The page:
The risk of aerosol transmission depends on several factors, such as the amount of virus in the exhaled breath, the duration and proximity of exposure, the ventilation and air flow in the environment, and the use of personal protective measures (such as masks and face shields). The risk is higher in indoor settings with poor ventilation, where aerosols can accumulate over time . The risk is also higher in situations where people generate more aerosols, such as during singing, shouting, or exercising . The risk is lower in outdoor settings where aerosols are diluted by natural air currents . The risk is also lower when people wear masks that fit well and block or filter out most of the exhaled droplets and aerosols .
To prevent and control aerosol transmission of SARS-CoV-2, several measures can be taken at individual and community levels. These include:
- Avoiding crowded and poorly ventilated indoor spaces. If possible, meeting outdoors or opening windows and doors to increase natural ventilation .
- Wearing a mask that covers the nose and mouth snugly when in public or around people who are not from the same household. Masks should be made of multiple layers of breathable fabric and should not have valves or vents that allow exhaled air to escape .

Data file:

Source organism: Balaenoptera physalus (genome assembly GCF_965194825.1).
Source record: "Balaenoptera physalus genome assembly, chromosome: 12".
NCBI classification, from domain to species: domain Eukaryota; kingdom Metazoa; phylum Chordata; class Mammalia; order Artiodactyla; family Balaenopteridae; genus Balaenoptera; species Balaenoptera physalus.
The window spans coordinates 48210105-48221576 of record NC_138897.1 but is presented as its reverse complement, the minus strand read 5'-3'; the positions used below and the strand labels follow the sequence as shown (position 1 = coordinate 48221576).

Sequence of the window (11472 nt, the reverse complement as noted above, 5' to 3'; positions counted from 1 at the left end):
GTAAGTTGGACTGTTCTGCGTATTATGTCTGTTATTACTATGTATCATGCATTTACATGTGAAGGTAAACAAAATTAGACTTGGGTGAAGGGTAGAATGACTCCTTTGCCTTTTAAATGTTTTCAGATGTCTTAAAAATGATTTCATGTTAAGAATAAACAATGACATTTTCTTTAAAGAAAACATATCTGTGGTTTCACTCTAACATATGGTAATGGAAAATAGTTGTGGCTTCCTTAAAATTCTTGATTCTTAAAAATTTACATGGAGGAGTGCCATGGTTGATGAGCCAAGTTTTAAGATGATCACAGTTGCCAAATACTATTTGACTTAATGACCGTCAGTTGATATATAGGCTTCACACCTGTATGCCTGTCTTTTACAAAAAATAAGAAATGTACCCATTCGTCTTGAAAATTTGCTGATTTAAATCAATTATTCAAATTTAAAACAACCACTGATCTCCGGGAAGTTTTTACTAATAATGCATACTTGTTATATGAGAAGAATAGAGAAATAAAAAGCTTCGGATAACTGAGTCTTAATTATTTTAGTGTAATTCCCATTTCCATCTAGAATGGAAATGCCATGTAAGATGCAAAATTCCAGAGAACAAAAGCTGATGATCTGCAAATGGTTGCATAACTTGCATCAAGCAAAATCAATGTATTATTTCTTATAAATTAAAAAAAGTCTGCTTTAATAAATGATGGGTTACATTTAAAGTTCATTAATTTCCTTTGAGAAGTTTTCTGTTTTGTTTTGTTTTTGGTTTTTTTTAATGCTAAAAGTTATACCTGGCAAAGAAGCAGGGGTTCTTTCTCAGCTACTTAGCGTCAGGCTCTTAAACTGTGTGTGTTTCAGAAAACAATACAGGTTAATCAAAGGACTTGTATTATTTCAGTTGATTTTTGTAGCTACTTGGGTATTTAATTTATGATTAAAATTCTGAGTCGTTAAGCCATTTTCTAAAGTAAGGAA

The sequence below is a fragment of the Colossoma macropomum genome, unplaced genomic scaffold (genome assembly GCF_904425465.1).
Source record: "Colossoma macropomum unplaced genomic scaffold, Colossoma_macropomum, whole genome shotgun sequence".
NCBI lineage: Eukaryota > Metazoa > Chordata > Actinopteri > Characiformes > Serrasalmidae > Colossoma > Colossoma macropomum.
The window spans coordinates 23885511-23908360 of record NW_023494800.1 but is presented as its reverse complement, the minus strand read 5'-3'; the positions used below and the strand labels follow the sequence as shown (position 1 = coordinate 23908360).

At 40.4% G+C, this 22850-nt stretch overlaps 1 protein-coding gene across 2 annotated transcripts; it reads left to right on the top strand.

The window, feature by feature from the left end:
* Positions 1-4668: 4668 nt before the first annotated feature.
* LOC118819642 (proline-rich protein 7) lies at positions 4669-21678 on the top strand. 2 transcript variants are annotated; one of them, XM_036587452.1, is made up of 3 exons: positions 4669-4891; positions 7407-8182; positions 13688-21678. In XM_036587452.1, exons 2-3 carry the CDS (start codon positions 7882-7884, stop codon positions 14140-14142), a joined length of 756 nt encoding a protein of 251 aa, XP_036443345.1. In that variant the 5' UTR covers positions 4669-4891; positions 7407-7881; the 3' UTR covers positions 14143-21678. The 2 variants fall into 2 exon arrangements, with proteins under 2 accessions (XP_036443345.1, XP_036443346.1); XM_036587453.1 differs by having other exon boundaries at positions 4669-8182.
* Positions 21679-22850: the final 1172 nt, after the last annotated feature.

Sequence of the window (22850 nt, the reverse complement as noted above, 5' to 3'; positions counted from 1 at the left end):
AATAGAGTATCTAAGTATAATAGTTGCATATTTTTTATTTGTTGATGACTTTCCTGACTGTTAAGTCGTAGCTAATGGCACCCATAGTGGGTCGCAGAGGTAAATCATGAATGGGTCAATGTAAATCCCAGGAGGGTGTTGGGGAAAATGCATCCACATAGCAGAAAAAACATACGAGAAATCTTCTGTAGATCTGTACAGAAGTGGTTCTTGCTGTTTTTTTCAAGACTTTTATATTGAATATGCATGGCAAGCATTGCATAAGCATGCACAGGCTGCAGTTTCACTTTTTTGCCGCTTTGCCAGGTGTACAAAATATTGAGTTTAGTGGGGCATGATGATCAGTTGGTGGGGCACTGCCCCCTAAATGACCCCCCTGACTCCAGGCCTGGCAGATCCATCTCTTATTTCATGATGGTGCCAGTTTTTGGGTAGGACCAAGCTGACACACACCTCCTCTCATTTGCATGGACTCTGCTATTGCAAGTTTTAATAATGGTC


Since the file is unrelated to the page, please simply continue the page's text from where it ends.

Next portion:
- Maintaining physical distance of at least six feet from others who are not from the same household. Physical distancing reduces the chances of inhaling infectious aerosols from nearby people .
- Practicing good hand hygiene by washing hands frequently with soap and water or using alcohol-based hand sanitizer. Hand hygiene prevents the transfer of virus from contaminated surfaces or objects to mucous membranes .
- Getting vaccinated against COVID-19 when eligible. Vaccination protects against severe illness and reduces viral shedding, which may lower the risk of transmitting SARS-CoV-2 to others .
- Improving ventilation and air quality in indoor spaces by using mechanical systems (such as fans and filters) or natural methods (such as opening windows and doors). Ventilation and air quality can also be enhanced by using ultraviolet germicidal irradiation (UVGI) devices that can inactivate SARS-CoV-2 in aerosol form .
By following these measures, we can reduce the risk of aerosol transmission of SARS-CoV-2 and prevent further spread of COVID-19.
SARS-CoV-2 is a novel coronavirus that causes COVID-19, a respiratory disease that can range from mild to severe and even fatal. The pathogenesis of SARS-CoV-2 is the process by which the virus infects, replicates, and damages the host cells and tissues, leading to clinical manifestations and complications. The pathogenesis of SARS-CoV-2 is influenced by several factors, such as the viral characteristics, the host immune response, and the environmental conditions.